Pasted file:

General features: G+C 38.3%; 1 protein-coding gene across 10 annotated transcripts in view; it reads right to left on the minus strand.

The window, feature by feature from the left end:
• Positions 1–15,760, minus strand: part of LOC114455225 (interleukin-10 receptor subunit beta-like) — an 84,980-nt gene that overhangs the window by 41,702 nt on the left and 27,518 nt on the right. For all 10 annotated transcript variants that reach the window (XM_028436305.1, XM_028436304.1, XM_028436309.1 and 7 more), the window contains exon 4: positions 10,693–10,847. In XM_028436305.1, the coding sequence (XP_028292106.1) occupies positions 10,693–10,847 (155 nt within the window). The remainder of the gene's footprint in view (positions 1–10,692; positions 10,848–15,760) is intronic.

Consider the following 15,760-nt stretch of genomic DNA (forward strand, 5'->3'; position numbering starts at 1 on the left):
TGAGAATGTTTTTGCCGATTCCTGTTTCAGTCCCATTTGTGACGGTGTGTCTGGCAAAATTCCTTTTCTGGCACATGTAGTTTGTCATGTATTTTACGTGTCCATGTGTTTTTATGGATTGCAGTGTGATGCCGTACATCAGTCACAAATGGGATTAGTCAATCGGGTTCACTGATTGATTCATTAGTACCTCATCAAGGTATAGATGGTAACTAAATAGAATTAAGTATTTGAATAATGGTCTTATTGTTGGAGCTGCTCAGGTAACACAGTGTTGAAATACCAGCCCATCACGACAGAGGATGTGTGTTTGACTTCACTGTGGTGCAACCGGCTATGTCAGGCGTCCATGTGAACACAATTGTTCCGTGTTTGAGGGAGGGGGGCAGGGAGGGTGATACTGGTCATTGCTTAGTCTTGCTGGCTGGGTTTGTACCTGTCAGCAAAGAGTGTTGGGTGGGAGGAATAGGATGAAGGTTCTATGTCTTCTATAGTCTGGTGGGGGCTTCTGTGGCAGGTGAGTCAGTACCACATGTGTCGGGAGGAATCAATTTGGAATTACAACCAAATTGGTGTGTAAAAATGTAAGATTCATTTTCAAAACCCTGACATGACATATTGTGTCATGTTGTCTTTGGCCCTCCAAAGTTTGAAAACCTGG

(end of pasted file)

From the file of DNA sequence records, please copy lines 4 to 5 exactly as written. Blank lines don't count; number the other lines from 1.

Consider the following 15,760-nt stretch of genomic DNA (forward strand, 5'->3'; position numbering starts at 1 on the left):
TGAGAATGTTTTTGCCGATTCCTGTTTCAGTCCCATTTGTGACGGTGTGTCTGGCAAAATTCCTTTTCTGGCACATGTAGTTTGTCATGTATTTTACGTGTCCATGTGTTTTTATGGATTGCAGTGTGATGCCGTACATCAGTCACAAATGGGATTAGTCAATCGGGTTCACTGATTGATTCATTAGTACCTCATCAAGGTATAGATGGTAACTAAATAGAATTAAGTATTTGAATAATGGTCTTATTGTTGGAGCTGCTCAGGTAACACAGTGTTGAAATACCAGCCCATCACGACAGAGGATGTGTGTTTGACTTCACTGTGGTGCAACCGGCTATGTCAGGCGTCCATGTGAACACAATTGTTCCGTGTTTGAGGGAGGGGGGCAGGGAGGGTGATACTGGTCATTGCTTAGTCTTGCTGGCTGGGTTTGTACCTGTCAGCAAAGAGTGTTGGGTGGGAGGAATAGGATGAAGGTTCTATGTCTTCTATAGTCTGGTGGGGGCTTCTGTGGCAGGTGAGTCAGTACCACATGTGTCGGGAGGAATCAATTTGGAATTACAACCAAATTGGTGTGTAAAAATGTAAGATTCATTTTCAAAACCCTGACATGACATATTGTGTCATGTTGTCTTTGGCCCTCCAAAGTTTGAAAACCTGG